Both had been 16 at the time. The appellant had no convictions and the offence appeared to be out of character. As the complainer and a friend walked up the road about 5pm, the appellant and his friend who had been in a house nearby ran out. The appellant stabbed the complainer repeatedly with a large kitchen knife and ran off. The incident was captured on CCTV.

The appellant was sentenced to four years’ detention, reduced from six due to his early plea. He had lived at home with his mother, who was present in court. He had not previously been in trouble, had obtained a qualification to be a mechanic and was studying to be an electrician. It was submitted he had acted impulsively and now bitterly regretted his actions. It was accepted that owing to the gravity of the matter a sentence of detention was inevitable.

A psychological report concluded the appellant had experienced childhood trauma resulting in “toxic childhood stress”, which affected the body’s self-regulatory system, leaving an individual less able to manage their emotions, and caused biological alterations in the body. He had suffered the sudden disappearance of his father, his mother’s mental health difficulties, erratic housing and care, bullying, a period of hospitalisation, observing life-threatening violence and intergenerational trauma. Counsel referred to the long line of authorities dealing with sentencing young offenders, in particular Green v HM Advocate [2020] JC 20, Lord Justice General Carloway at para 80 (see also Hay v HM Advocate [2020] HCJAC 30, referred to in the August briefing).

The Appeal Court noted the appellant showed some maturity and considerable empathy and appeared to have progressed well in detention. It regarded the judge’s starting point of six years as excessive, as it did not pay adequate attention to the best interests of the appellant and his reintegration into society. It substituted a starting point of five years, reduced due to the plea to 40 months’ detention. This will have the effect of taking the appellant out of the long-term prisoners’ regime.

Contempt of court

There is only one decision reported from the Sheriff Appeal Court: despite having potentially a numerically larger appeal population they are not very prolific opinion writers, and as a result the profession has less guidance to work on.

Much of the text of Meade v Procurator Fiscal, Dunfermline [2020] SAC (Crim) 4 (12 August 2020) is taken up with how the appeal should have been by bill of suspension rather than a note of appeal against an incompetent sentence. Fortunately, the solicitor advocate appearing for the hapless appellant had the quick wit to seek to invoke s 300A of the Criminal Procedure (Scotland) Act 1995 which can cure most ills (normally as the fiscal’s friend).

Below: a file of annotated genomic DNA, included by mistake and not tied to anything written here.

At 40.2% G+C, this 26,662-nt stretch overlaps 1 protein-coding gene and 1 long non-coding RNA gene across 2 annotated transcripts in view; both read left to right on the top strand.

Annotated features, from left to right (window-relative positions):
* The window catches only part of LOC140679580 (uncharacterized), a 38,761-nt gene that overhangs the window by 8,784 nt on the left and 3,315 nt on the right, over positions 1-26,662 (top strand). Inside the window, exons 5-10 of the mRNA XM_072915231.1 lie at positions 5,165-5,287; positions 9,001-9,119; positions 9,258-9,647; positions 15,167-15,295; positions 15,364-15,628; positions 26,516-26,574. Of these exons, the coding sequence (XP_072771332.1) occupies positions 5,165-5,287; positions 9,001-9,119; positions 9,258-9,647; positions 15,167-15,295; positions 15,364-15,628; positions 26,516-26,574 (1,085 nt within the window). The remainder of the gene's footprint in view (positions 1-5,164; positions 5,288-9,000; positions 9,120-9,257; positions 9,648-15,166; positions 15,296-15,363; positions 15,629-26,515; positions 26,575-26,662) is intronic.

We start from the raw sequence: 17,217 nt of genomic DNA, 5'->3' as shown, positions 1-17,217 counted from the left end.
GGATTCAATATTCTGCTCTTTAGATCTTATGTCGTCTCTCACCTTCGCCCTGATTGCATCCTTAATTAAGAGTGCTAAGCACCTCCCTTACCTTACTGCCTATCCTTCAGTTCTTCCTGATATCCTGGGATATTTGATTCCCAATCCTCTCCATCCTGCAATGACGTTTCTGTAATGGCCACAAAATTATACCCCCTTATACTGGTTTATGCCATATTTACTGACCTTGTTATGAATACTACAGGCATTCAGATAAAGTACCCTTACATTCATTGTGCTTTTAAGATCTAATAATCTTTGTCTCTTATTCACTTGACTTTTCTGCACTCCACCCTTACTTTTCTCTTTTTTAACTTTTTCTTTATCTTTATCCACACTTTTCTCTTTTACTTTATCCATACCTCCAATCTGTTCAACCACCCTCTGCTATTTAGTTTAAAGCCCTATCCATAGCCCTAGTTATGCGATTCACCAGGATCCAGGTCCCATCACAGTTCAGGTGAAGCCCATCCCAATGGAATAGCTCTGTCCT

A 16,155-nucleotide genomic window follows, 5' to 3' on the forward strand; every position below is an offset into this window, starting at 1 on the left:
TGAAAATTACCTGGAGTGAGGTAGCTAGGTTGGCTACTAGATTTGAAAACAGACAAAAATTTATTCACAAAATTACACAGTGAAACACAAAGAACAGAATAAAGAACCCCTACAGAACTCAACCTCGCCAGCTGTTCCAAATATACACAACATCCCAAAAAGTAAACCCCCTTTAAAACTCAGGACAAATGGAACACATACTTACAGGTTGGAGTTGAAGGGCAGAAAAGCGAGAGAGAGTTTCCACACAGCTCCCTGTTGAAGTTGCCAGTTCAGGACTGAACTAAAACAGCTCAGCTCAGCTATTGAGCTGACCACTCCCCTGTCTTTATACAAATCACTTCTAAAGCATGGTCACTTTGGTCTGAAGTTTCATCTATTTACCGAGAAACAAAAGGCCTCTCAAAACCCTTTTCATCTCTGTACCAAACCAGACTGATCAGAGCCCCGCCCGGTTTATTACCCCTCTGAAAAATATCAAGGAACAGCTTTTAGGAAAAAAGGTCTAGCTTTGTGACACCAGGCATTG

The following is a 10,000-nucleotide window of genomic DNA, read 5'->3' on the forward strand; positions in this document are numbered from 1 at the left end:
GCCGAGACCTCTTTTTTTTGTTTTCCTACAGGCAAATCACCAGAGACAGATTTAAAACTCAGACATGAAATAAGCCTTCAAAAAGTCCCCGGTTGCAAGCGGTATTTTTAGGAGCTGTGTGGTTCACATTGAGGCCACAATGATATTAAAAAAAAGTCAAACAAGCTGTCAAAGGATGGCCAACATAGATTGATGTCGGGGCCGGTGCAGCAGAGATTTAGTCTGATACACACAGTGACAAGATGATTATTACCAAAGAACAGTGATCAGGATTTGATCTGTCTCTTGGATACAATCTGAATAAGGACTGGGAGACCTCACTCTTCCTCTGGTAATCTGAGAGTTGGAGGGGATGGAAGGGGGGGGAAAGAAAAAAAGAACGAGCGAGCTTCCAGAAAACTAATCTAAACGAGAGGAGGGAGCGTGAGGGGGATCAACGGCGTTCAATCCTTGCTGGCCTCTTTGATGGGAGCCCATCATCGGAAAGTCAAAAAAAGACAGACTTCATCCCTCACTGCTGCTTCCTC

The facts are simple (read from para 7 onwards). Meade failed to appear as a witness and was found in contempt of court. That requires the court to be satisfied that the witness “was wilfully defying the court or was intending disrespect to the court or was acting in any way against the court or was attempting to pervert the course of justice”. In this case, the sheriff did not explain why he rejected the explanation that the appellant had forgotten his citation. No challenge was made to the finding, but parties were agreed that there was a more fundamental difficulty with the disposal, which was incompetent.

Section 307 of the 1995 Act specifically excludes contempt of court from the definition of sentence. The penalty in cases such as this is in s 155 of the 1995 Act: a fine up to £1,000 or 21 days’ imprisonment. There is no provision for alternatives to imprisonment, and a restriction of liberty order under s 245A, chosen by the sheriff, can only be imposed as an alternative to a prison sentence. Furthermore, proceeding immediately to a finding of contempt when the witness was first brought to court was incorrect unless the explanation afforded was manifestly absurd: the sheriff should have borne in mind the guidance in Robertson and Gough 2008 JC 146 and chapter 29B of the Criminal Procedure Rules. The finding was accordingly quashed.

The bench should proceed with caution when contempt is alleged or an awkward situation arises. The case does highlight the need for widespread reform of the law and the over-clumsy appeal procedures would-be appellants face. However, since we are living in a “war economy” and traditionally there is a lull in innovation prior to an election, I suspect like most things we may have to wait until 2022 at the earliest for common sense to prevail.

The Author

Frank Crowe, sheriff at Edinburgh

Share this article
Add To Favorites